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Climate plan 'may see housing replaced'


Council chief Owen Keegan

Council chief Owen Keegan

Council chief Owen Keegan

Some of Dublin's poorer quality social housing may have to be pulled down and replaced as a cheaper alternative to energy retrofits.

The city's climate action plan aims to turn Dublin into a zero-carbon city, but with 'F' the most common BER rating for its social housing units, some may be uprooted rather than upgraded.

"It may be more economic to replace the older buildings," the plan states.

Retrofitting for energy efficiency in civic offices, public sports facilities, community centres and social housing is among more than 200 of the plan's actions, which aim to cut greenhouse gases in Dublin by 40pc in the next 10 years.

Details are to be fleshed out in an energy masterplan to be drawn up, but other initiatives range from waterless urinals to enhanced flood protection for the city's network of rivers and 52km of coastline. Flooding is a major concern identified in the plan, with sea levels found to have risen faster than expected over the past 15 years, at an average rate of 6-7mm a year in the Dublin Bay area.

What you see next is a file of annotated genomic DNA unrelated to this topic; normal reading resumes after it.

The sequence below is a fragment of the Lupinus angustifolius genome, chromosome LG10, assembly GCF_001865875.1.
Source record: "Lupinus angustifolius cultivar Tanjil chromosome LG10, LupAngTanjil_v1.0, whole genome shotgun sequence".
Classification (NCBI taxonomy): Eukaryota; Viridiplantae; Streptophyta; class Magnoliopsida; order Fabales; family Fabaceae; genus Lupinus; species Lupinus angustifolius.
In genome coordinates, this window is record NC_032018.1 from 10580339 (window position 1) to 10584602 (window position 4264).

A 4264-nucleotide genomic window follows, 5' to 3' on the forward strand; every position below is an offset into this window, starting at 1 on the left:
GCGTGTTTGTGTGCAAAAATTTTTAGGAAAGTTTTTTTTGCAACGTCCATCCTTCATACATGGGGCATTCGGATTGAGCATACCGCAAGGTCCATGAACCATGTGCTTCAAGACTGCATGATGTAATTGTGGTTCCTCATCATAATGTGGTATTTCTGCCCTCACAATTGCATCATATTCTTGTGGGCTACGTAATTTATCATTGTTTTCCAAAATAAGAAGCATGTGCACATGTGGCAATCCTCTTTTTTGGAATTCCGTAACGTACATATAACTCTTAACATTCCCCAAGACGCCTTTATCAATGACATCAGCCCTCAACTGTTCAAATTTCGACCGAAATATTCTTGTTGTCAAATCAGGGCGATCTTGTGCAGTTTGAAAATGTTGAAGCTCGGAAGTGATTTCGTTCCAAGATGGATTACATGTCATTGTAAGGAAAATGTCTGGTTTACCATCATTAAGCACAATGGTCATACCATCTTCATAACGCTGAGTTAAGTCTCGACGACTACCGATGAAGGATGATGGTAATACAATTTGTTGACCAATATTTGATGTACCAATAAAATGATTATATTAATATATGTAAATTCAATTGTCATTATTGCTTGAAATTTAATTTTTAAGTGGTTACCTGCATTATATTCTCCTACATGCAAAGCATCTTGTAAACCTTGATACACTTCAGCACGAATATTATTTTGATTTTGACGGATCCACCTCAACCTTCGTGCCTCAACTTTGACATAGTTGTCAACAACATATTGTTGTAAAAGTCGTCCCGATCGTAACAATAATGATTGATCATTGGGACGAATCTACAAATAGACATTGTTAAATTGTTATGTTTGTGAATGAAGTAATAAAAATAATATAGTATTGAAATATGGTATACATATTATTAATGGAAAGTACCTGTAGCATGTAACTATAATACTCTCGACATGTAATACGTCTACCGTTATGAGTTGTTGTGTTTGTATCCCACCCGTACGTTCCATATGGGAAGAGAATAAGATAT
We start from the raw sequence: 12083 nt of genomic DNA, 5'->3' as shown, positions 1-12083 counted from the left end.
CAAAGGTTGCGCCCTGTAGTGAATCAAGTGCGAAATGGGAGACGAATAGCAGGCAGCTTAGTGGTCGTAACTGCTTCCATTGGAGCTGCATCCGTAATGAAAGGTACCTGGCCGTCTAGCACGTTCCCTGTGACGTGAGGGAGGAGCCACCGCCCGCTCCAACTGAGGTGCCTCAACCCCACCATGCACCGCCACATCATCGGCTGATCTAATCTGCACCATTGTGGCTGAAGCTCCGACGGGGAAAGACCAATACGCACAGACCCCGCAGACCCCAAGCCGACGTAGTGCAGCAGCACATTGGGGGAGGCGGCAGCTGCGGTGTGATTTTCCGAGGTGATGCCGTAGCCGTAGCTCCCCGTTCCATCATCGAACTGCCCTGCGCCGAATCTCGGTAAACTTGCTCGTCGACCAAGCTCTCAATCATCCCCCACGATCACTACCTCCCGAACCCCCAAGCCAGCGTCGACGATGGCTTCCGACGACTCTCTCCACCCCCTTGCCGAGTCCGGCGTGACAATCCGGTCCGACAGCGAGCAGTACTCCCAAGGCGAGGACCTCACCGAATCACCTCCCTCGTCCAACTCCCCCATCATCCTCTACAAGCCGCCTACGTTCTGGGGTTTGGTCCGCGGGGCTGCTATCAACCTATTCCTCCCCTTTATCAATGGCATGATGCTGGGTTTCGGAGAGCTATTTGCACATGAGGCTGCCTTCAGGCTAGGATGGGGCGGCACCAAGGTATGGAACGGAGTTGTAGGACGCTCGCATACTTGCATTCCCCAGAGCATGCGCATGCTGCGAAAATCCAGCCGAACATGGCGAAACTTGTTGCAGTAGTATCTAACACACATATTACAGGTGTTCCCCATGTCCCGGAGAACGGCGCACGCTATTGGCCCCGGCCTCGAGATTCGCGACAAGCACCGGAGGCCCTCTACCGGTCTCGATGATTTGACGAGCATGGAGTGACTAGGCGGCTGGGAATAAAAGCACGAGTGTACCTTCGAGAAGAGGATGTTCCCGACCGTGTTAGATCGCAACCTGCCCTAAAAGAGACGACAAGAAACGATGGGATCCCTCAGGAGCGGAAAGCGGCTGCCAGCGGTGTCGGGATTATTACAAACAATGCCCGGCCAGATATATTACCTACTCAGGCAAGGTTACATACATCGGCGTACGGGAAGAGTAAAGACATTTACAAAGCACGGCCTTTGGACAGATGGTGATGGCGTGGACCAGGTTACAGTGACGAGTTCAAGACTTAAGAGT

Erosion, damage to property, salt water contamination of ground water, overflowing of wastewater treatment plants and disruption to transport are anticipated and all are expected to be made worse by the increasing frequency of intense rainfalls.


Better forecasting and warning systems, tighter planning regulations and engineering solutions are all being developed to help reduce the city's vulnerabilities to flooding.

Transport is another key focus of the plan, which urges more street pedestrianisation and extended cycleways to get people out of cars and improve air quality.

Council staff will have bike and car-sharing hubs and businesses will be asked to use "last-mile delivery eco hubs", with trucks stopping at delivery centres outside the city and couriers then bringing goods in.

The city's 14 council depots will be replaced by two large energy-efficient facilities.

The plan warns the city faces population growth leading to greater energy demands, pressure on green space, heavier water use and more effluent.

"This plan will guide the city as we prepare for the impacts of climate change,'' Council chief executive Owen Keegan said.